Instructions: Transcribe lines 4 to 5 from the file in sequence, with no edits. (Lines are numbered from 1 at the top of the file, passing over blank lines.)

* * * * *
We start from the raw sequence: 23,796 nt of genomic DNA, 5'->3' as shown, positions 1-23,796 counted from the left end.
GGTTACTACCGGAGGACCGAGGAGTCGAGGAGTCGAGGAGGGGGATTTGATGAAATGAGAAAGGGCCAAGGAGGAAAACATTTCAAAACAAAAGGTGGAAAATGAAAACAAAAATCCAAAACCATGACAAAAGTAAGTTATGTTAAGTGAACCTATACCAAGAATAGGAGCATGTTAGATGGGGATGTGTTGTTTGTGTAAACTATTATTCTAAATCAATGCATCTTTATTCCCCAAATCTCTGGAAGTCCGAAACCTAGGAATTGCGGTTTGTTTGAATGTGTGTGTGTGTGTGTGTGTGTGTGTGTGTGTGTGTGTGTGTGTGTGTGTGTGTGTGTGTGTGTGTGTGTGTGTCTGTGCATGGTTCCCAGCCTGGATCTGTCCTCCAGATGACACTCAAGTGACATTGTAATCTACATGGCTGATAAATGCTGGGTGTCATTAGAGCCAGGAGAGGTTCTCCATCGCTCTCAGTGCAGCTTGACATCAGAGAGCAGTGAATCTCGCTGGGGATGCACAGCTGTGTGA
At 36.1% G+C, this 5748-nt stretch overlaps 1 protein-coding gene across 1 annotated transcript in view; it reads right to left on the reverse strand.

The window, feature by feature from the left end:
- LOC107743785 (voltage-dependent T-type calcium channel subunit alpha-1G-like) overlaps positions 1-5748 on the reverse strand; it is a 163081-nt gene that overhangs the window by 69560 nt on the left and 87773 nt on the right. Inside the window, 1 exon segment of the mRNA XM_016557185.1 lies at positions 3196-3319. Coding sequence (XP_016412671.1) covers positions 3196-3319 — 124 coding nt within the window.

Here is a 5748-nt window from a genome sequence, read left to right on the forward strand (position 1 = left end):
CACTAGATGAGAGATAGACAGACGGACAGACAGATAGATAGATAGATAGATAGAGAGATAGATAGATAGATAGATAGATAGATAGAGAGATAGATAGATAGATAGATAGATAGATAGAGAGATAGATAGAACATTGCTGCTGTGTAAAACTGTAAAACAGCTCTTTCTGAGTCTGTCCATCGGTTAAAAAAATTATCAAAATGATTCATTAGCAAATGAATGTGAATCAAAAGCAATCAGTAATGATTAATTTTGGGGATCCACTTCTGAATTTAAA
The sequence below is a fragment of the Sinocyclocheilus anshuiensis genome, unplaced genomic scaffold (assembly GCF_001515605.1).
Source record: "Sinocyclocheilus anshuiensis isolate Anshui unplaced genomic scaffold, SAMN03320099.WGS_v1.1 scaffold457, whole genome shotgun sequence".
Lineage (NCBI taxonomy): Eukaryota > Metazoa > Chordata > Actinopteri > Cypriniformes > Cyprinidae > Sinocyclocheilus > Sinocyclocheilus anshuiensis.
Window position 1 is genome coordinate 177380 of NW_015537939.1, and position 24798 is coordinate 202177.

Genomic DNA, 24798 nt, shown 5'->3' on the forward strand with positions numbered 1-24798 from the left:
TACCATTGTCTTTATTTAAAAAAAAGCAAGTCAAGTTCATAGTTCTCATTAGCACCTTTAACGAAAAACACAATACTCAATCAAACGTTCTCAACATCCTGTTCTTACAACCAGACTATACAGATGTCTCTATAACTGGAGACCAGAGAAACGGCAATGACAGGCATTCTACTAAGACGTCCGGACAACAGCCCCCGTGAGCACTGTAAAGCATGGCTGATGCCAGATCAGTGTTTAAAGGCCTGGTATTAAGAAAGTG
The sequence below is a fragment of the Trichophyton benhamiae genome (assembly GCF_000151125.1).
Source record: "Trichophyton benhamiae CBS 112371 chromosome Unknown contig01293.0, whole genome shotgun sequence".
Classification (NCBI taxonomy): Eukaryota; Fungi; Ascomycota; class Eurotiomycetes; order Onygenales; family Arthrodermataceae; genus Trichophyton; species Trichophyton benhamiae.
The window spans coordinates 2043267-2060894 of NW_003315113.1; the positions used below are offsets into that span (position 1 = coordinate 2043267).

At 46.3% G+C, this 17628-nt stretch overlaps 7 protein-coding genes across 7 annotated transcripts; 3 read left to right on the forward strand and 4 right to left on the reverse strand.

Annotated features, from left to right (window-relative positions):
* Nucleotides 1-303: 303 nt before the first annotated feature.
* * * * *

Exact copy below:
The window, feature by feature from the left end:
- LOC107743785 (voltage-dependent T-type calcium channel subunit alpha-1G-like) overlaps positions 1-5748 on the reverse strand; it is a 163081-nt gene that overhangs the window by 69560 nt on the left and 87773 nt on the right. Inside the window, 1 exon segment of the mRNA XM_016557185.1 lies at positions 3196-3319. Coding sequence (XP_016412671.1) covers positions 3196-3319 — 124 coding nt within the window.